Nothing could be sweeter than Shabbat in Jerusalem, and this day was no exception. Earlier this morning (and last night as well) Steve and I attended services at Kehilat Har El, the first Reform synagogue in Israel, founded in 1958. The congregation is masterfully led by my good friend Rabbi Ada Zavidov. Har El’s congregants include both Ashkenazim and Sephardim, and count among their founding members a number of German immigrants, mostly survivors of the Shoah.
During the service today, Rabbi Zavidov called our attention to the crown and breastplate adorning the Torah scroll. They are beautiful silver ornaments, and, like most people and things in Israel, bear a remarkable history. Otto Frank, z”l, was a leader in the Reform Movement in Europe after the War. After losing his whole family, he remarried after the war, and he and his wife (a former neighbor in Amsterdam) moved to Switzerland. During a trip to Israel in 1963, Otto Frank visited Kehilat Har El, and gave the congregation a generous gift. With this gift, the congregation commissioned the artist David Heinz Gumpel to create these beautiful Torah ornaments. They are inscribed with the words, “L’zecher Anna Frank,” “In memory of Anna Frank.” Anna, of course, was Otto’s younger daughter, author of the diary which she wrote during their family’s years of hiding in a factory attic in Amsterdam. I have inserted a photo of the ornaments below.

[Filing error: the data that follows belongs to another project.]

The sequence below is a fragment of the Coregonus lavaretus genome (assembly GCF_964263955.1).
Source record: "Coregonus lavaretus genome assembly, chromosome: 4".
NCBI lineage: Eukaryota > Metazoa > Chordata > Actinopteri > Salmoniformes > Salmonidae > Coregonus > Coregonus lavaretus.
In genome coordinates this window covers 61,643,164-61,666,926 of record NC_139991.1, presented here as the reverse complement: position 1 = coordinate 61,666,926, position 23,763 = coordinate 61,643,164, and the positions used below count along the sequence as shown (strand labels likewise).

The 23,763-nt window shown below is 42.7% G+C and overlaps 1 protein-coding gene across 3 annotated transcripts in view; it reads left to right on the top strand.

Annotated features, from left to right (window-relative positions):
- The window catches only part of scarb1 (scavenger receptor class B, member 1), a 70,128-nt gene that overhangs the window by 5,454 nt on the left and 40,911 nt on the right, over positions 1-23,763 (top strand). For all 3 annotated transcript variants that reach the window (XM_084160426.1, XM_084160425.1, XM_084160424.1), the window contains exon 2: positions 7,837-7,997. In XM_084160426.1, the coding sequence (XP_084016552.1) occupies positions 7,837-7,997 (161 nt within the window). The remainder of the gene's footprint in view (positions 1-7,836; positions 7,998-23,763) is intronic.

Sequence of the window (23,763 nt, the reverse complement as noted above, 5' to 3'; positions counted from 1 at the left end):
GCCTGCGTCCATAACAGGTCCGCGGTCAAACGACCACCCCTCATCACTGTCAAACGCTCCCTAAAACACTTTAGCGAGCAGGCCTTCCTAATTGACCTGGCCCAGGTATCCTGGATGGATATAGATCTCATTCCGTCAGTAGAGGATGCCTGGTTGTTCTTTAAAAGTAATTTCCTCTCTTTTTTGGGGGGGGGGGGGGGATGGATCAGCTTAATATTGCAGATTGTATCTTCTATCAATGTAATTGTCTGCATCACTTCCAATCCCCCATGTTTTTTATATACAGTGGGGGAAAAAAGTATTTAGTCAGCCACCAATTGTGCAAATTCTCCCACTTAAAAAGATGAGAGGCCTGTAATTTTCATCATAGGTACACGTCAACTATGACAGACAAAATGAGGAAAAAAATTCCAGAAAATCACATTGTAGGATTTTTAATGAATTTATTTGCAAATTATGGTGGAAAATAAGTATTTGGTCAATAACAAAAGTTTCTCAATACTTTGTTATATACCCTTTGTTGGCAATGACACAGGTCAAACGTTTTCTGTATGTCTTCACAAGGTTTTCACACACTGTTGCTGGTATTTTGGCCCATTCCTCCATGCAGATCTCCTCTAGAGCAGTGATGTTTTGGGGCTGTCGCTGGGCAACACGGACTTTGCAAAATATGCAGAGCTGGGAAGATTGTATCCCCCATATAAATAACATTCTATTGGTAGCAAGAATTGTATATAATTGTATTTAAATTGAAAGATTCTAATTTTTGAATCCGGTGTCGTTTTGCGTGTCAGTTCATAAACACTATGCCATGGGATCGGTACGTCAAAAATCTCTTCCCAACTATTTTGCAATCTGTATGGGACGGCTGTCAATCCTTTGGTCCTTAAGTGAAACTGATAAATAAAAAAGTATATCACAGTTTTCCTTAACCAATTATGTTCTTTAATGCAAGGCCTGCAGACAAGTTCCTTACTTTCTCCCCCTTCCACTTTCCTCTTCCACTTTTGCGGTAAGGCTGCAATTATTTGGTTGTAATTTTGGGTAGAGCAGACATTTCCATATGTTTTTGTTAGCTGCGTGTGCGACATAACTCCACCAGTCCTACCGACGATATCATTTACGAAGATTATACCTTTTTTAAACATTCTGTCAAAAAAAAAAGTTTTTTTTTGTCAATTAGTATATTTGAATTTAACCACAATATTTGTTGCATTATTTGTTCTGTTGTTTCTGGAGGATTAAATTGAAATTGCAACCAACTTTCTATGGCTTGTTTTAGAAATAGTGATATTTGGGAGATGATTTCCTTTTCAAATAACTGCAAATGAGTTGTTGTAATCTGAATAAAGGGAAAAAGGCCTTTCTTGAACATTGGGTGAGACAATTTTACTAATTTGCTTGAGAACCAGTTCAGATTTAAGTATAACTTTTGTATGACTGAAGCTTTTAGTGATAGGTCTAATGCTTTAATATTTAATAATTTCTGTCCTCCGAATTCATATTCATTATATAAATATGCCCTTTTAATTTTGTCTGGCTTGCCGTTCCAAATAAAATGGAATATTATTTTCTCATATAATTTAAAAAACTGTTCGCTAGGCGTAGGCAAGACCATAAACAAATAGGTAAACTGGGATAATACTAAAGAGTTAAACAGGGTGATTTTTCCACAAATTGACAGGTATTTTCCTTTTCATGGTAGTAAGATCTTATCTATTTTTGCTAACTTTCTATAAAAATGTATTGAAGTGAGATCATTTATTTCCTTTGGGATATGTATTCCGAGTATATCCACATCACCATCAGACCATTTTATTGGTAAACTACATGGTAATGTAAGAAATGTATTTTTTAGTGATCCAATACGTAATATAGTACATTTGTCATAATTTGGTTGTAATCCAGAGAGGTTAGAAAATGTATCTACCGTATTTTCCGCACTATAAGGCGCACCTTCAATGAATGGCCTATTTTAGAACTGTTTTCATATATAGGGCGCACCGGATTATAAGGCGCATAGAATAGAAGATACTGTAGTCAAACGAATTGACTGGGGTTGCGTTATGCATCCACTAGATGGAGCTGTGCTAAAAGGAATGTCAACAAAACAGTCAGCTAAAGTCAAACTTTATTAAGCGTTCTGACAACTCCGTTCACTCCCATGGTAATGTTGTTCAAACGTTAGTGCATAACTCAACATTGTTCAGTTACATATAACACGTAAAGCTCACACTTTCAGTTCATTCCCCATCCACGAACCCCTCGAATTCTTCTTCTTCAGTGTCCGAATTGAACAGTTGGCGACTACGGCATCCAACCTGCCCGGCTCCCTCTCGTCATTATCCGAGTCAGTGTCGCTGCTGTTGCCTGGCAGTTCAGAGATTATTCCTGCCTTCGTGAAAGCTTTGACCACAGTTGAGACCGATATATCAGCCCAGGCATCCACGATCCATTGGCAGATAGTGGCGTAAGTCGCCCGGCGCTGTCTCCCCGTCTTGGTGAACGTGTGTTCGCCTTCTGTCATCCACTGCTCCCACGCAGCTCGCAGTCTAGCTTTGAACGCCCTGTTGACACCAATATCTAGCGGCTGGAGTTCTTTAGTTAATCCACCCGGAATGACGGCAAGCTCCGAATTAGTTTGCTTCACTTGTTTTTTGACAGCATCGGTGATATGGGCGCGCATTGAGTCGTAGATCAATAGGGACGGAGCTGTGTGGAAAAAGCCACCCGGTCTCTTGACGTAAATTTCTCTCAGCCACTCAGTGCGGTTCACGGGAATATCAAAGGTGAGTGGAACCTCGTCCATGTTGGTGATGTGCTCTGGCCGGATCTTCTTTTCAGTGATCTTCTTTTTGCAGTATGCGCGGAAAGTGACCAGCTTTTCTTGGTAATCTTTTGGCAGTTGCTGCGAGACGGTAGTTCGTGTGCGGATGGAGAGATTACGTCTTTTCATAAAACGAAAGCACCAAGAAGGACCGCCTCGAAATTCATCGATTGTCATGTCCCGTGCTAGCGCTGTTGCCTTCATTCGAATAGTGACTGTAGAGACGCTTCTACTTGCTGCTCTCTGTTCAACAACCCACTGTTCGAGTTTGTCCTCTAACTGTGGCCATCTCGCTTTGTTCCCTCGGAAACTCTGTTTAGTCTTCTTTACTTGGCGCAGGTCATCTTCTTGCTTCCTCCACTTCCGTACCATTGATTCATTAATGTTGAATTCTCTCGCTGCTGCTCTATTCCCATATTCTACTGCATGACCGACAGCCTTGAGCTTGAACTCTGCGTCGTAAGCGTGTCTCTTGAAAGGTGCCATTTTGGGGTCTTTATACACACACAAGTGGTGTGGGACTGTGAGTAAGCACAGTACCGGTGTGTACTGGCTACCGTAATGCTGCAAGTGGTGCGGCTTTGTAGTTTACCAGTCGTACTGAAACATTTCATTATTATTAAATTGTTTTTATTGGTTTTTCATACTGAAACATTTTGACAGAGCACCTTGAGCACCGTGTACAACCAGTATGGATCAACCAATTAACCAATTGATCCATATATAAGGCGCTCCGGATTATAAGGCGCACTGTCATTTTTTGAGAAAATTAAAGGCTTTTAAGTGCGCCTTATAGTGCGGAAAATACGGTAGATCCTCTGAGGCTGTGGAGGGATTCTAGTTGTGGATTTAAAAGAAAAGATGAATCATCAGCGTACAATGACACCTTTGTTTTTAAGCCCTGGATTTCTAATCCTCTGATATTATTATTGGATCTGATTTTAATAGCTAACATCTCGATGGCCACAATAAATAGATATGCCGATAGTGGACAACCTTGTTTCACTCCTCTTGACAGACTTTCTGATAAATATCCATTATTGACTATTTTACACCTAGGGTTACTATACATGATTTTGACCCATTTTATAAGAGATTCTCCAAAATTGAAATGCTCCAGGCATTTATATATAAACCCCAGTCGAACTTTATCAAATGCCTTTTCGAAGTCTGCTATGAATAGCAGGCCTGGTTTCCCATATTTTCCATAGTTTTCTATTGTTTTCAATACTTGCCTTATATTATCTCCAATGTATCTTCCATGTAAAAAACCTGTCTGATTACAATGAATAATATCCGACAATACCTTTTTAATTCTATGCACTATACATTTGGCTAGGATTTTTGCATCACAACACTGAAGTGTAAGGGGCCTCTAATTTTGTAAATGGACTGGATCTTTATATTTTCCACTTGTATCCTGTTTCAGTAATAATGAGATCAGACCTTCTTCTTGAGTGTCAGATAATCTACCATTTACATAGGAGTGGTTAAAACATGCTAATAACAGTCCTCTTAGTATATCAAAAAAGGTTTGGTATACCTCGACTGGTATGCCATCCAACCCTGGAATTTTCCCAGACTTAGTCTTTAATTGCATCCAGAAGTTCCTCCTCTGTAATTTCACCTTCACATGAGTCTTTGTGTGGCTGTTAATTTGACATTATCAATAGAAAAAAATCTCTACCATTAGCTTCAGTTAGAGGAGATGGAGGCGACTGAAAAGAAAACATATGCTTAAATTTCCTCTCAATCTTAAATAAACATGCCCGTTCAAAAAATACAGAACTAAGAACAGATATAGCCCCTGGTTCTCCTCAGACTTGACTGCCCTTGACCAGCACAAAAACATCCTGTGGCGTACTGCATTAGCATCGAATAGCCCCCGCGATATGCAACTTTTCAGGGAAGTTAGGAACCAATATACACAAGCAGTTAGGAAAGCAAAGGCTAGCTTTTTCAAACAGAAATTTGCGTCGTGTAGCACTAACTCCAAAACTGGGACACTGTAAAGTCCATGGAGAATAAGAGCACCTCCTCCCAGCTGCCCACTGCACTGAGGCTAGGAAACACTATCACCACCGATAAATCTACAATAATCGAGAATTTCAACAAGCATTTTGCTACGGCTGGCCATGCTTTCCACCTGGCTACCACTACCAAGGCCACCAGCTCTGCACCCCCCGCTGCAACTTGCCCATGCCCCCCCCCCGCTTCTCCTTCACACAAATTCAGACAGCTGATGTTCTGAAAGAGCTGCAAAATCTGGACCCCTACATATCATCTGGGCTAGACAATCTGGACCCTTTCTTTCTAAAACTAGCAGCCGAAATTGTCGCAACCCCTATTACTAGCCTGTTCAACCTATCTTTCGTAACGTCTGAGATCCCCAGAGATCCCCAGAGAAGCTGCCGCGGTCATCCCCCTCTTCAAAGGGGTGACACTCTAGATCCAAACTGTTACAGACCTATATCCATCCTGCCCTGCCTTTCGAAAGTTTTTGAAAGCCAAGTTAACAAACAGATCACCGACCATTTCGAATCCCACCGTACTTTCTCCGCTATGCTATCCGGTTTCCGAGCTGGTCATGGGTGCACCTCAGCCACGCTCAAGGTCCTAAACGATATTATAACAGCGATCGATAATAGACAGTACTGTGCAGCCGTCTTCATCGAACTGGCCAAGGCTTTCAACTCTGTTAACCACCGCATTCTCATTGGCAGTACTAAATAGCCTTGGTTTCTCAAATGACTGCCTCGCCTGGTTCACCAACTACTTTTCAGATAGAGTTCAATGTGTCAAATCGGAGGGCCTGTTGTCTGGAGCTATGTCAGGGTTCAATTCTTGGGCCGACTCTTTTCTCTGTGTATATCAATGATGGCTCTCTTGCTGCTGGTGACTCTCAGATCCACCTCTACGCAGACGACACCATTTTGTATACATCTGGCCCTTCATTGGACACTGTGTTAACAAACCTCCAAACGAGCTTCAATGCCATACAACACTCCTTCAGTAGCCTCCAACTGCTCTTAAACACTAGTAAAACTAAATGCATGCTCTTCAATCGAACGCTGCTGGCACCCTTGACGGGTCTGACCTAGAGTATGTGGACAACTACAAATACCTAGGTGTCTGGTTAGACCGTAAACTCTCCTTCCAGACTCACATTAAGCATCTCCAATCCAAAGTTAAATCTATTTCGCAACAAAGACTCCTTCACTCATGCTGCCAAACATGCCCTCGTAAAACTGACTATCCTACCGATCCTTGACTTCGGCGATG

This week we will read a double Torah portion, Matot–Mas’ei, as we conclude the Book of Numbers. Our ancestors have come to the end of their long years of wandering in the Wilderness, and are about to enter Eretz Yisrael, the Land that God has promised to them and their descendants. In seeing these beautiful Torah ornaments I contemplated the sufferings of our people throughout history. And then I reveled in the sweetness of Shabbat among our people, in the midst of this wonderful congregation, speaking Hebrew, singing together, celebrating with a Bar Mitzvah and his family. In passing the Torah to his family and then to him, Rabbi Zavidov described him as “the newest link in the chain of tradition.” It was the Torah, of course, with these beautiful ornaments in tribute to Anne Frank. That one moment was an extraordinary confluence of painful memory, a moment of joy, and a future of hope. Then, amid the gleaming stones, and beautiful flowers, and shining sun of Jerusalem, we chanted kiddush and shared some challah. . .
Granted, it is not yet a perfect world, and our people still have very real issues to work on, both from within and without. Nevertheless, it was palpably clear in that moment that, in a very profound way, we have, indeed, closed the book on our wanderings. Our people are home.